Sunday, December 05, 2004
Rocking in Yokohama & Takadanobaba (In 1 Day)
Yokohama, Japan’s second most populated city, is less than hour away by train from central Tokyo but has a much different feel. It’s a port city, so there’s the Pacific Ocean to look at. There also seems to be more open space there than in cramped Tokyo. And there are many old European-looking buildings, a reminder of the city’s history as a treaty port.
At one such old building was held an indie pop mini-festival, featuring nine Japanese bands playing in an event that stretched from 3 in the afternoon to 9 at night. The building, called BankArt 1929, was once a Fuji Bank branch, and now is used as a performance space.
Two Young Clean Distortion Fans.
I arrived at the old bank building around 3:30, in time to catch Miniskirt’s set. The stage was one corner of the big hall that appeared to be the bank’s lobby, with marble walls and pillars. The rock music echoed in the spacious hall, traveling up to the high ceiling and bouncing down, maybe annoying some Ghosts of Bankers Past on its way.
The event was a mellow affair. Kids ran around and people sat and chatted between sets, about half or more of those people being musicians in one band or another who all knew each other. During the three hours I was there I especially enjoyed the sets by Miniskirt, led by the German Japan-resident Edgar Franz, a band named Clean Distortion, and Orang, who I saw at the Fukumura memorial show last week.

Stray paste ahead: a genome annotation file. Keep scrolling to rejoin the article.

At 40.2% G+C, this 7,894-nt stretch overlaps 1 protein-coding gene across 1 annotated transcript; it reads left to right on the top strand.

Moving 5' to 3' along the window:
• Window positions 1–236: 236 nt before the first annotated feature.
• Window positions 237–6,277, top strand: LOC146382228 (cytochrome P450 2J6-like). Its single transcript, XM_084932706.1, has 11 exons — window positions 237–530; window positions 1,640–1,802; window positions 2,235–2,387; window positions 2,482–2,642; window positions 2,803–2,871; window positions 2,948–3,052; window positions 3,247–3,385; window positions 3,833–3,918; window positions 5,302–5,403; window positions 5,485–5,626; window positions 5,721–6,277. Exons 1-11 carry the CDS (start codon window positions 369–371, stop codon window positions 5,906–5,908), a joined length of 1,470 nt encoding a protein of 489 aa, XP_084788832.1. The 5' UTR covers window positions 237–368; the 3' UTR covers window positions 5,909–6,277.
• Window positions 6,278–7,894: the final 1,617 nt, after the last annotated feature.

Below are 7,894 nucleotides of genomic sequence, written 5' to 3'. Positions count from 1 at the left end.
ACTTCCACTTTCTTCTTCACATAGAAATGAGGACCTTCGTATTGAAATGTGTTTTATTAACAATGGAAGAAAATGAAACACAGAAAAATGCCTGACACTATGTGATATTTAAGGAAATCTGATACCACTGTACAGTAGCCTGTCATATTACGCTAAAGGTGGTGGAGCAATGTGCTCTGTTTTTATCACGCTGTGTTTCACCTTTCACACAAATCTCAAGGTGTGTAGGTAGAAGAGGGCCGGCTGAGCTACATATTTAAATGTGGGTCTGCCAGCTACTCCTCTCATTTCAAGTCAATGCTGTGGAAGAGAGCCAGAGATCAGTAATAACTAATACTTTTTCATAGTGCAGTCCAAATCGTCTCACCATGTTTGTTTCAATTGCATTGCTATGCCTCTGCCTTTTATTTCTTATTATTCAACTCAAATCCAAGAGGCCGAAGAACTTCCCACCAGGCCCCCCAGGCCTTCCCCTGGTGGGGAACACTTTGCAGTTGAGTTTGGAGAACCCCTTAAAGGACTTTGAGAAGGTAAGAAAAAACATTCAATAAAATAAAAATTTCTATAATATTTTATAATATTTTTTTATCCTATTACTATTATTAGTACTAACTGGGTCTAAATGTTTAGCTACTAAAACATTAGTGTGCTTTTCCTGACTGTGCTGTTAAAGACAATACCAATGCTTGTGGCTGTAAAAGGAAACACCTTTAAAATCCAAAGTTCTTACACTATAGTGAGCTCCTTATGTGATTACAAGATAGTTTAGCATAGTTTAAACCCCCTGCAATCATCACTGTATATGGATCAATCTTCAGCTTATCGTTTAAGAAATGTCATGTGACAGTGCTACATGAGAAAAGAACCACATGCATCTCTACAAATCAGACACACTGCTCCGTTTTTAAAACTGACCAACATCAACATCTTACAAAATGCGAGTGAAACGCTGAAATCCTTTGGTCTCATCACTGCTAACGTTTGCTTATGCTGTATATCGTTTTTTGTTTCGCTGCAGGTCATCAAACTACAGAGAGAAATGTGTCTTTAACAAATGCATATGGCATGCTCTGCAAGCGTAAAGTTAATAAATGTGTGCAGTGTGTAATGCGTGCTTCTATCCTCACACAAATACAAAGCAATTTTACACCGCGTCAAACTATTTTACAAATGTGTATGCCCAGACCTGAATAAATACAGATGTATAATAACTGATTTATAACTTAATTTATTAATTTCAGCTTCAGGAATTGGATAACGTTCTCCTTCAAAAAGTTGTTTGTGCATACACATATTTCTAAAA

Miniskirt at BankArt 1929.
I didn’t get to catch two bands I like, Lost in Found and Vasallo Crab 75, at the very end of the event because I had to head back to Tokyo in the evening to see a show by a band named Auroranote, whose bass player is my friend Hironobu Hirata (he’s also Swinging Popsicle’s bass guy). It was at a club called Phase in Takadanobaba (meaning ‘Takada’s horse riding grounds’ – I’m too lazy at the moment to look up how the area got that name; in any case, there were certainly no signs of horses today).
It was my first time to see Auroranote live. They had a nice, rowdy, blues rock sound. If the bright, breezy guitar pop sound of the bands in Yokohama was like Spanish tapas, dainty morsels of music, Auroranote was barbecued pork from the American South, juicy, filling and flavorful. Auroranote was also fun to watch because they had a following of around forty young female fans who stood in front of the stage and threw their arms up at key song moments.
Clean Distortion at BankArt 1929.